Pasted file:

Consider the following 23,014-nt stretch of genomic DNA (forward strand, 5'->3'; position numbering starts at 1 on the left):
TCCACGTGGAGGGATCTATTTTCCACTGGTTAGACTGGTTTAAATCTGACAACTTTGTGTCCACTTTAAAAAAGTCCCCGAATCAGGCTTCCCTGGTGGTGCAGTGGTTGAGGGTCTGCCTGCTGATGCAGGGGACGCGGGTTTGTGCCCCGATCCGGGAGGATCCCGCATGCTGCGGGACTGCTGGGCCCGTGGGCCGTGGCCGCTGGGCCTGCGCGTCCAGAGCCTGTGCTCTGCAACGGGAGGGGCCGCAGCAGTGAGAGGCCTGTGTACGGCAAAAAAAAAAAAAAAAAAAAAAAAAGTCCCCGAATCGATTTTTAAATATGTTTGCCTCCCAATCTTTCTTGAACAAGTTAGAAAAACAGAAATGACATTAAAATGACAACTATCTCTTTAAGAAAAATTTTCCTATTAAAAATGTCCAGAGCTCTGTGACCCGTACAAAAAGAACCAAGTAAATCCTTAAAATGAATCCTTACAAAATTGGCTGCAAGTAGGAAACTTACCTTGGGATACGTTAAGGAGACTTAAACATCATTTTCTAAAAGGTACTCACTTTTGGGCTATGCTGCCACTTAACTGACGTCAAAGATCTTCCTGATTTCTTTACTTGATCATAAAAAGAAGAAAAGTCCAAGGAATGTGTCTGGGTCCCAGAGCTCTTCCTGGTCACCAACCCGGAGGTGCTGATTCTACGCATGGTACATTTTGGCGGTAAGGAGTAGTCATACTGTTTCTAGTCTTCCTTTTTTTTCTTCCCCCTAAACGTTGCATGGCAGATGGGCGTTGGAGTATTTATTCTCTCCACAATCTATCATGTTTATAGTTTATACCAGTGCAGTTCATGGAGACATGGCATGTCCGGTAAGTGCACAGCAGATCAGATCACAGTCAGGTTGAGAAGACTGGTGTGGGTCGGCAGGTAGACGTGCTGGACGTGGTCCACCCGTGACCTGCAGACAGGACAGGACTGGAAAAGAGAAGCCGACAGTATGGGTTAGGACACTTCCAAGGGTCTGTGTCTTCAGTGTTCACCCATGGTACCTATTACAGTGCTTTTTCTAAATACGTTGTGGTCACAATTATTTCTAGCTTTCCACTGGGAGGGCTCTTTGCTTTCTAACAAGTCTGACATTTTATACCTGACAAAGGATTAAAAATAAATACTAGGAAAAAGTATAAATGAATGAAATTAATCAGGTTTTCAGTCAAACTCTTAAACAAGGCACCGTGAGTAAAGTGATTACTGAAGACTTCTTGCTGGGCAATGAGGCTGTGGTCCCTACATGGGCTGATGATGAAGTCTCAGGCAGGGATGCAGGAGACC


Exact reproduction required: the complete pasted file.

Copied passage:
Consider the following 23,014-nt stretch of genomic DNA (forward strand, 5'->3'; position numbering starts at 1 on the left):
TCCACGTGGAGGGATCTATTTTCCACTGGTTAGACTGGTTTAAATCTGACAACTTTGTGTCCACTTTAAAAAAGTCCCCGAATCAGGCTTCCCTGGTGGTGCAGTGGTTGAGGGTCTGCCTGCTGATGCAGGGGACGCGGGTTTGTGCCCCGATCCGGGAGGATCCCGCATGCTGCGGGACTGCTGGGCCCGTGGGCCGTGGCCGCTGGGCCTGCGCGTCCAGAGCCTGTGCTCTGCAACGGGAGGGGCCGCAGCAGTGAGAGGCCTGTGTACGGCAAAAAAAAAAAAAAAAAAAAAAAAAGTCCCCGAATCGATTTTTAAATATGTTTGCCTCCCAATCTTTCTTGAACAAGTTAGAAAAACAGAAATGACATTAAAATGACAACTATCTCTTTAAGAAAAATTTTCCTATTAAAAATGTCCAGAGCTCTGTGACCCGTACAAAAAGAACCAAGTAAATCCTTAAAATGAATCCTTACAAAATTGGCTGCAAGTAGGAAACTTACCTTGGGATACGTTAAGGAGACTTAAACATCATTTTCTAAAAGGTACTCACTTTTGGGCTATGCTGCCACTTAACTGACGTCAAAGATCTTCCTGATTTCTTTACTTGATCATAAAAAGAAGAAAAGTCCAAGGAATGTGTCTGGGTCCCAGAGCTCTTCCTGGTCACCAACCCGGAGGTGCTGATTCTACGCATGGTACATTTTGGCGGTAAGGAGTAGTCATACTGTTTCTAGTCTTCCTTTTTTTTCTTCCCCCTAAACGTTGCATGGCAGATGGGCGTTGGAGTATTTATTCTCTCCACAATCTATCATGTTTATAGTTTATACCAGTGCAGTTCATGGAGACATGGCATGTCCGGTAAGTGCACAGCAGATCAGATCACAGTCAGGTTGAGAAGACTGGTGTGGGTCGGCAGGTAGACGTGCTGGACGTGGTCCACCCGTGACCTGCAGACAGGACAGGACTGGAAAAGAGAAGCCGACAGTATGGGTTAGGACACTTCCAAGGGTCTGTGTCTTCAGTGTTCACCCATGGTACCTATTACAGTGCTTTTTCTAAATACGTTGTGGTCACAATTATTTCTAGCTTTCCACTGGGAGGGCTCTTTGCTTTCTAACAAGTCTGACATTTTATACCTGACAAAGGATTAAAAATAAATACTAGGAAAAAGTATAAATGAATGAAATTAATCAGGTTTTCAGTCAAACTCTTAAACAAGGCACCGTGAGTAAAGTGATTACTGAAGACTTCTTGCTGGGCAATGAGGCTGTGGTCCCTACATGGGCTGATGATGAAGTCTCAGGCAGGGATGCAGGAGACC